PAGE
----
SS Alcides Escobar--Having Alcides Escobar at the leadoff spot just boggles the mind of baseball fans who are strong advocates of advanced statistical analysis. It just doesn’t make any sense at al to lead off with a guy with a lifetime on-base percentage of .298. And yet, it’s worked so far for the Royals. Escobar hit .286 in the ALDS then upped his game by hitting .478 in the ALCS. Of course, he hasn’t drawn a walk yet this post-season and has drawn exactly one walk in 120 career post-season plate appearances. One ongoing theme in the playoffs was the Royals’ record when Escobar swung at the first pitch he saw. In the ALDS and ALCS, the Royals were 6-3 when Escobar swung at the first pitch and 1-1 when he didn’t swing.
2B Ben Zobrist--Escobar is a questionable choice for the top spot in the lineup, but Ben Zobrist is a very good choice for the number two spot. Zobrist joined the team mid-season and posted the second highest on-base percentage of players with 250 or more plate appearances for the Royals.
CF Lorenzo Cain--Cain has improved greatly over the last two years. He was a below average hitter who was most known for his very good defense back in 2013 when he hit .251/.310/.348. Last year, he bumped his numbers up to .301/.339/412, then improved again this year, hitting .307/.361/.477. He’s still terrific in the field and a very good base runner. Cain has easily been the Royals’ best player in 2015.
1B Eric Hosmer--Hosmer has alternated between good and bad years since he came up as a rookie in 2011. He had a good rookie year, then really struggled in 2012. He bounced back in 2013, then struggled again in 2014. This has been his best season, with career highs in runs, RBI, and on-base percentage.
DH Kendrys Morales--Morales was signed by the Royals as a free agent in the off-season to provide a good bat in the middle of the order and he did just that. He had his best season since 2009 and led the Royals in RBI, with 106. He’s a switch-hitter who hit better as a righty this year but was also above average from the left side.
3B Mike Moustakas--Before this season, Mike Moustakas had consistently under-performed his pedigree. He was the #2 overall pick in 2007 but struggled to be even a league average hitter in his first four seasons in the bigs. He finally broke out with a .284/.348/.470 batting line this season, along with career highs in hits, runs, home runs, and RBI. One of the narratives around Moustakas that you may hear from the TV announcers is that he has become much more of an opposite field hitter this year than in the past. On the surface, this looks true. Moustakas hit the ball to the opposite field 27.4% of the time this year compared to 23.1% of the time in his career. A closer look reveals that most of this change in opposite field hitting happened early in the year and Moose has returned to his old self more recently. In April, Moustakas hit the ball the other way 39% of the time. This dropped to 30.7% of the time in May. Since then, his opposite field hit percentage has much more closely resembled the rest of his career. In the second half this year, Moustakas hit the ball the other was 22.2% of the time, which is actually lower than his career mark. Now that you know this, you can be just as annoyed as I am when the announcer claims Moustakas has become an “opposite field hitter.”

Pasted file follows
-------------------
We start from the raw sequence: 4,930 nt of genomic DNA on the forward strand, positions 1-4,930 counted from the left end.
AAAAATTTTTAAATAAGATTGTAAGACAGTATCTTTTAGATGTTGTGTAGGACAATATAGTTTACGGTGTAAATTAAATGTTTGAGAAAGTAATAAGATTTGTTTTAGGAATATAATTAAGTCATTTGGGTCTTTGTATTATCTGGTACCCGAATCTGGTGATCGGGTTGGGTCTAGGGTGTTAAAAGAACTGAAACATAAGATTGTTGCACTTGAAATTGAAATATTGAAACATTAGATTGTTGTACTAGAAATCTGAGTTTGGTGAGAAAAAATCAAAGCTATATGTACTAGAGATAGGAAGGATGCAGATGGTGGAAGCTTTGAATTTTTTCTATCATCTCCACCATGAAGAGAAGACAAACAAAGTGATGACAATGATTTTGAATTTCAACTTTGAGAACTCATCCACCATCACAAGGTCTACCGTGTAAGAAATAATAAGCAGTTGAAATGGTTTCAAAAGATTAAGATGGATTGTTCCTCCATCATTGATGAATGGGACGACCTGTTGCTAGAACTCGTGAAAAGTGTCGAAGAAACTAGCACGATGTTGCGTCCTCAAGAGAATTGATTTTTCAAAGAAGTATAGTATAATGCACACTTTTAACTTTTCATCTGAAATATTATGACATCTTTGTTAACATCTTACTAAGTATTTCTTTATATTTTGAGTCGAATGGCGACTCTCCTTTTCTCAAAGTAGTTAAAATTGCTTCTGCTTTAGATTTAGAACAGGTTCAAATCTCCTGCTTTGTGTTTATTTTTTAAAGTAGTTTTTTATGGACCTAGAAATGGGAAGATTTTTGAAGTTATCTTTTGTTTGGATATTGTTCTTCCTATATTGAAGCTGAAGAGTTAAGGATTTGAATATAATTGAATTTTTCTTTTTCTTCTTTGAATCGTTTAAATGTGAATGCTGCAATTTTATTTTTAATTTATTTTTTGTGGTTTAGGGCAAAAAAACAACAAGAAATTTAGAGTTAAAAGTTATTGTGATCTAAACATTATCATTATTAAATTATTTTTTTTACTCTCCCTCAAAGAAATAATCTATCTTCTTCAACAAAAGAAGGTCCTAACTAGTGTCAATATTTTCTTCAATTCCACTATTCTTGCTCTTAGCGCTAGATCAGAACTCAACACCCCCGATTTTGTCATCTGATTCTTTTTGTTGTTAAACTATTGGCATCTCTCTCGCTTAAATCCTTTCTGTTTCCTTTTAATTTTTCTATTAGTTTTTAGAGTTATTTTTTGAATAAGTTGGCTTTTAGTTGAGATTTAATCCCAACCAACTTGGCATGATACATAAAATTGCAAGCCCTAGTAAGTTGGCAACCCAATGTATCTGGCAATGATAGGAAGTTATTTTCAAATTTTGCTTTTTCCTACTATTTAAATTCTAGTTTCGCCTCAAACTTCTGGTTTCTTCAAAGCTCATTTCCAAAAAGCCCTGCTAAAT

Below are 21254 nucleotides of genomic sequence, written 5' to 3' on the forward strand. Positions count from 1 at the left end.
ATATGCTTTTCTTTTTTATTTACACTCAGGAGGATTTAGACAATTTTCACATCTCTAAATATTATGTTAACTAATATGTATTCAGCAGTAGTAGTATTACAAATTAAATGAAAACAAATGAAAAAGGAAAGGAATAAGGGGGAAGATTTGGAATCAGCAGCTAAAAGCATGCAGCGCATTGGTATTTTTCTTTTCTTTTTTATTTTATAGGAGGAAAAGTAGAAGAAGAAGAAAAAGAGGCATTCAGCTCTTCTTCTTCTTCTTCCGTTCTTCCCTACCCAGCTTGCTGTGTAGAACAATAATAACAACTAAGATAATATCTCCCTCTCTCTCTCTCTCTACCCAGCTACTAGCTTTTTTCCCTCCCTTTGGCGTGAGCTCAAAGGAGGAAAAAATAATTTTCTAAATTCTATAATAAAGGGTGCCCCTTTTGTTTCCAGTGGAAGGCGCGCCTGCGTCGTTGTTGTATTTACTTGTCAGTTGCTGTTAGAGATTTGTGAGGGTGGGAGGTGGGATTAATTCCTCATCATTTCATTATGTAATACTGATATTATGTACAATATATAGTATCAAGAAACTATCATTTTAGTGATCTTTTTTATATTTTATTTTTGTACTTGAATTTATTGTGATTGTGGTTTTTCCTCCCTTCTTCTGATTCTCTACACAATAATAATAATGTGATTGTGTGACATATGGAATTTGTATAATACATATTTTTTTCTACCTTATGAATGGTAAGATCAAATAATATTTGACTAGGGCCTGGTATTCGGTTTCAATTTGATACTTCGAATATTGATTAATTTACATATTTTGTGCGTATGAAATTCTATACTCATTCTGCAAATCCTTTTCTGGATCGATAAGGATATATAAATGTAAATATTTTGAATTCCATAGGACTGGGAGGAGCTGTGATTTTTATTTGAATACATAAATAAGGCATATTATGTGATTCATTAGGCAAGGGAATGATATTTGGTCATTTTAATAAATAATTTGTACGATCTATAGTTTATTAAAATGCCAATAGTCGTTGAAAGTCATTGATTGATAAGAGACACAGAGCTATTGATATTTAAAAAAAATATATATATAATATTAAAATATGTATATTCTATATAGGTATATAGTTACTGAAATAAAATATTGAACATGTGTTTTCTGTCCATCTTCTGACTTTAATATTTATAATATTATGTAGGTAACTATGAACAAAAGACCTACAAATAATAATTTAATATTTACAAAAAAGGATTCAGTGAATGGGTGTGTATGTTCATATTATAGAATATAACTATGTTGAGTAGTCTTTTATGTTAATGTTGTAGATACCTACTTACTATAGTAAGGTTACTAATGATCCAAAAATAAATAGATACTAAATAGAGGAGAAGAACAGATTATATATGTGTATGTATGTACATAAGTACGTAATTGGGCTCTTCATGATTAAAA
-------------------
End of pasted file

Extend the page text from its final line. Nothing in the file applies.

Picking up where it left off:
C Salvador Perez--Perez has upped his home run totals in each year he’s played in the big leagues, culminating with a career-high 21 homers this year. Unfortunately, his wRC+ has dropped in each year he’s been in the bigs, down to 87 this year (13% below average). The main issue is an on-base percentage that has dropped from .361 in 39 games during his rookie year to .280 in 142 games this year. Perez can still pack a punch with the long ball, but his OBP is a killer. He’s great behind the plate, though.
LF Alex Gordon--A more sabermetrically-inclined manager than Ned Yost would have Alex Gordon and his .377 OBP much higher in the lineup. Gordon should be in the first or second spot in the lineup, with Escobar moving down to the basement. Gordon has combined good hitting with great defense in left field to be one of the top players in the leagues since 2011.
RF Alex Rios--It was just two years ago that Alex Rios hit 18 home runs and had 81 RBI. Since then, Rios has had two straight years with just 4 home runs and has been a well below average hitter. This was the second-worst year of his career with the stick, as he hit just .255/.287/.353 in 105 games. Naturally, Rios is hitting .333/.389/.485 in the post-season because that’s just the kind of thing a Royals player does.
The Starting Pitching Matchup
New York Mets Matt Harvey--Harvey burst upon the scene in 2012 by posting a 2.73 ERA and 1.15 WHIP in 10 starts during his rookie year. He was even better the next year, with a 2.27 ERA and 0.93 WHIP, but his career was derailed by Tommy John surgery. He missed all of 2014, then came back to go 13-8 with a 2.71 ERA and 1.02 WHIP this year. Everything was going great until early this summer when Harvey’s agent, the infamous Scott Boras, declared that the Mets would be risking Harvey’s health if they allowed him to go past an innings limit, which Boras claimed was 180 innings. Then came a New York media-fueled firestorm, with much back and forth commenting from both sides, and a few missed or delayed starts for Harvey to try to keep him under this limit. He’s now at 189 1/3 innings and slated to start Game One, which would likely mean he would also start Game Five, if necessary. He’ll end up close to 200 innings. Whether he also has a World Series ring remains to be seen.
Kansas City Royals Edinson Volquez--With a career ERA of 4.29 and a career WHIP of 1.43, Edinson Volquez is an unlikely Game One starter for the World Series. He was better in both metrics for the Royals this year, going 13-9 with a 3.55 ERA and 1.31 WHIP. Still, he is not an ace by any means. In his eleven-year career, Volquez has been better than league average just two times. This year is one of those two times, though. He’s started three games in the 2015 post-season and is 1-2 with a 4.32 ERA and 12 walks in 16 2/3 innings.